The coming of the railway and the subsequent construction of branch lines into the Okanagan in 1892 and the Nicola Valley in 1907 provided easier access to markets, increased the population and the demand for beef, and improved the availability of supplies to the outlying ranches. Kamloops, ideally located on the main line, became a major shipping point for the surrounding area. Cattle ranching became an industry and, by 1891, the export of animals and their produce was third only to mines and fisheries in the British Columbia economy.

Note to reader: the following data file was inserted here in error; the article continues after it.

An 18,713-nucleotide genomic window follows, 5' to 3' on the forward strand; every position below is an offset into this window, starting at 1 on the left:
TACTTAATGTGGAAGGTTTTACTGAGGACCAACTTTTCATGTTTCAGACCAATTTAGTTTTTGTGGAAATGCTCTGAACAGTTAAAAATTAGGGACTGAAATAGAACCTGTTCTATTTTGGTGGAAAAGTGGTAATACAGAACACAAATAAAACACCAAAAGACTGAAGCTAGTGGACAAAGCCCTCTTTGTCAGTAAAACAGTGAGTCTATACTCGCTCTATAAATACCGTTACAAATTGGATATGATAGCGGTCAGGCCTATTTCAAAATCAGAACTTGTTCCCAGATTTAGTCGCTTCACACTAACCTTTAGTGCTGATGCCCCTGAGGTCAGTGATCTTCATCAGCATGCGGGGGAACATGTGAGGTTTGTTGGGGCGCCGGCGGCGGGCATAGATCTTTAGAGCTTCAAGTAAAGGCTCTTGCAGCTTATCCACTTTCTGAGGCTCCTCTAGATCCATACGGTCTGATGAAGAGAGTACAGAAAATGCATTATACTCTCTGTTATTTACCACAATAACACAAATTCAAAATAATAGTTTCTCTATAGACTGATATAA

With the growth in population in the lower mainland, especially in the Vancouver area, the consumer began to demand not only high quality beef but also that beef be available all year round. This resulted in changes in the ranching industry. First of all, it required the cultivation of much more extensive forage crops for winter stall feeding. This was primarily done on the easily irrigated lowlands. In the early days, the ranchers had put up hay using the native bunchgrasses and it was generally considered that a ton of hay per head was enough for winter feeding. Actual practice seems to indicate that much less hay than that was produced per head. A typical ratio of cattle to hay is given in the 1893 "Report on Agriculture" in the B.C. Sessional Papers which shows the North Okanagan as having 5200 head of cattle and 2000 tons of hay produced. It is not surprising then that the occasional severe winter resulted in the starvation of great numbers of cattle. It became obvious that, as the bunchgrass ranges became depleted, the ranchers would have to grow more forage crops.